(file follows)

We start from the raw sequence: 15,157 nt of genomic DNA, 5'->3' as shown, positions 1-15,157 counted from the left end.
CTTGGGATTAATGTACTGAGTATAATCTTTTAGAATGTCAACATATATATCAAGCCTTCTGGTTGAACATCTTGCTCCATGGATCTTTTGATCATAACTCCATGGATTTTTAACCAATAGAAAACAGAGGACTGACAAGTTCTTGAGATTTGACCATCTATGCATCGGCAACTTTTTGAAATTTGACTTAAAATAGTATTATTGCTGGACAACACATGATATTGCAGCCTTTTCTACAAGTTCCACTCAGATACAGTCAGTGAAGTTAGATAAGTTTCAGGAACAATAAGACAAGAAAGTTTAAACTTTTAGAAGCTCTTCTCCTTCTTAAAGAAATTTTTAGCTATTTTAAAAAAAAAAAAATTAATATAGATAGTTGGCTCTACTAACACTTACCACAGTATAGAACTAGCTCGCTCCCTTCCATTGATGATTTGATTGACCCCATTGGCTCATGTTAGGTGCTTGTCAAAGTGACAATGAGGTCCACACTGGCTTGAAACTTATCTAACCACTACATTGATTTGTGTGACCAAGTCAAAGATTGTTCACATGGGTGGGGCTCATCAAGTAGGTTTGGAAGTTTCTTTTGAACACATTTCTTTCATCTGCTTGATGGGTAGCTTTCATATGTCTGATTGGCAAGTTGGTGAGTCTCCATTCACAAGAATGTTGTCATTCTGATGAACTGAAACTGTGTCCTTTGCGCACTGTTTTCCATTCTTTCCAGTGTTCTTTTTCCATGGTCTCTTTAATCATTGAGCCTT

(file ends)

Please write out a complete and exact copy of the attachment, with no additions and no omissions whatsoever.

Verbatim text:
We start from the raw sequence: 15,157 nt of genomic DNA, 5'->3' as shown, positions 1-15,157 counted from the left end.
CTTGGGATTAATGTACTGAGTATAATCTTTTAGAATGTCAACATATATATCAAGCCTTCTGGTTGAACATCTTGCTCCATGGATCTTTTGATCATAACTCCATGGATTTTTAACCAATAGAAAACAGAGGACTGACAAGTTCTTGAGATTTGACCATCTATGCATCGGCAACTTTTTGAAATTTGACTTAAAATAGTATTATTGCTGGACAACACATGATATTGCAGCCTTTTCTACAAGTTCCACTCAGATACAGTCAGTGAAGTTAGATAAGTTTCAGGAACAATAAGACAAGAAAGTTTAAACTTTTAGAAGCTCTTCTCCTTCTTAAAGAAATTTTTAGCTATTTTAAAAAAAAAAAAATTAATATAGATAGTTGGCTCTACTAACACTTACCACAGTATAGAACTAGCTCGCTCCCTTCCATTGATGATTTGATTGACCCCATTGGCTCATGTTAGGTGCTTGTCAAAGTGACAATGAGGTCCACACTGGCTTGAAACTTATCTAACCACTACATTGATTTGTGTGACCAAGTCAAAGATTGTTCACATGGGTGGGGCTCATCAAGTAGGTTTGGAAGTTTCTTTTGAACACATTTCTTTCATCTGCTTGATGGGTAGCTTTCATATGTCTGATTGGCAAGTTGGTGAGTCTCCATTCACAAGAATGTTGTCATTCTGATGAACTGAAACTGTGTCCTTTGCGCACTGTTTTCCATTCTTTCCAGTGTTCTTTTTCCATGGTCTCTTTAATCATTGAGCCTT